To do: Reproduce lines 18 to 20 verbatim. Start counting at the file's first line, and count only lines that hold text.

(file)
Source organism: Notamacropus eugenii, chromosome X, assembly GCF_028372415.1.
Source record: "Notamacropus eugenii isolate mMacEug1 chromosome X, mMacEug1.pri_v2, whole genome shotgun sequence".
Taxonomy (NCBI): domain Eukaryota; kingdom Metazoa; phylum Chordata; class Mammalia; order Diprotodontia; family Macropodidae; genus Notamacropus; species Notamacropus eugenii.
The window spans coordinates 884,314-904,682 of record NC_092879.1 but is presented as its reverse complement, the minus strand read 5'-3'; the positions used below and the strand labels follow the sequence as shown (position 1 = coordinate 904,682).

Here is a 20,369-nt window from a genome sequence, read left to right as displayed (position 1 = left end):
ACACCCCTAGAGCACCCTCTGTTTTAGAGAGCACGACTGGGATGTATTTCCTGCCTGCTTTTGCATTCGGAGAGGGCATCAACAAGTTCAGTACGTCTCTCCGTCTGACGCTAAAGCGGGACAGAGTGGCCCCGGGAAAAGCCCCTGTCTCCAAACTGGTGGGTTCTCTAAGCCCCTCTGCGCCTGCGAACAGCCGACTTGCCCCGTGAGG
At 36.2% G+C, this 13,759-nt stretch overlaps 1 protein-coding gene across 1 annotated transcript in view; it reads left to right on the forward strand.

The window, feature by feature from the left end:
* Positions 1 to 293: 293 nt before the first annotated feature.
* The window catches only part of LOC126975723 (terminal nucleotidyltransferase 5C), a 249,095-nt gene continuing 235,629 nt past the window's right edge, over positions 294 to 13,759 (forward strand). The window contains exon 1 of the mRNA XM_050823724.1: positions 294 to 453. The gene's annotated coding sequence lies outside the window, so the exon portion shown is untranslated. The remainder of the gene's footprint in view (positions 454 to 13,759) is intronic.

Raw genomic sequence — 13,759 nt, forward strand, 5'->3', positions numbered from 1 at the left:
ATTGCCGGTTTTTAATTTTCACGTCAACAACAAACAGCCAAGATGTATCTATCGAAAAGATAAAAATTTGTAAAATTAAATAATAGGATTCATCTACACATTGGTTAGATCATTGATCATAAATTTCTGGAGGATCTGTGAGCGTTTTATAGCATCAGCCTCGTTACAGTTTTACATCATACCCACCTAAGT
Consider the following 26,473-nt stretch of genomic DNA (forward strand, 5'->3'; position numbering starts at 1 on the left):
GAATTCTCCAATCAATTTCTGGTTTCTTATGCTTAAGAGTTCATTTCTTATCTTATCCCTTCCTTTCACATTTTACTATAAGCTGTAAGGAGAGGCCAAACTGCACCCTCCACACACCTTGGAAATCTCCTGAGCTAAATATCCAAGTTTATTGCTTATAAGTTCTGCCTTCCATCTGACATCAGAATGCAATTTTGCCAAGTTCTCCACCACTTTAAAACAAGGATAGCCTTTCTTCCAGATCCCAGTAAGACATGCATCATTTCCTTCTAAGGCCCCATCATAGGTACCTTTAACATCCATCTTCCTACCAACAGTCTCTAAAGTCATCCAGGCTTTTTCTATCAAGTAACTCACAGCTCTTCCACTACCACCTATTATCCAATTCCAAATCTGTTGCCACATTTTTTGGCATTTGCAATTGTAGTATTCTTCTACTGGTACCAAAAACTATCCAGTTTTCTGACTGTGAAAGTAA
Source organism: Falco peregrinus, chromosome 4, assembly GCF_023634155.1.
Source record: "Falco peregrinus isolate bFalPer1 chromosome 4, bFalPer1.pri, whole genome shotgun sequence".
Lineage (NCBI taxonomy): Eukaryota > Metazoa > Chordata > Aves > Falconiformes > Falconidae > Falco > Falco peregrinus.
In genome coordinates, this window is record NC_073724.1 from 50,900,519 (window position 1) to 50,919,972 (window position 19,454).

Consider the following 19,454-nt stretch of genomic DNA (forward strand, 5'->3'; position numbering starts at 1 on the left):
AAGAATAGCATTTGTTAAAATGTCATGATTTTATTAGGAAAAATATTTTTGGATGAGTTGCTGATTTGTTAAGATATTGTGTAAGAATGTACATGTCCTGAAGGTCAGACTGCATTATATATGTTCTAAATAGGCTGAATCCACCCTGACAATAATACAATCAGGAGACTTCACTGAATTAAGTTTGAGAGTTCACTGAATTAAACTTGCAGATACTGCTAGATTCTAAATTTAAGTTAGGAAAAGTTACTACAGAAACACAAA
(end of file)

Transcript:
In genome coordinates, this window is record NC_073724.1 from 50,900,519 (window position 1) to 50,919,972 (window position 19,454).

Consider the following 19,454-nt stretch of genomic DNA (forward strand, 5'->3'; position numbering starts at 1 on the left):
AAGAATAGCATTTGTTAAAATGTCATGATTTTATTAGGAAAAATATTTTTGGATGAGTTGCTGATTTGTTAAGATATTGTGTAAGAATGTACATGTCCTGAAGGTCAGACTGCATTATATATGTTCTAAATAGGCTGAATCCACCCTGACAATAATACAATCAGGAGACTTCACTGAATTAAGTTTGAGAGTTCACTGAATTAAACTTGCAGATACTGCTAGATTCTAAATTTAAGTTAGGAAAAGTTACTACAGAAACACAAA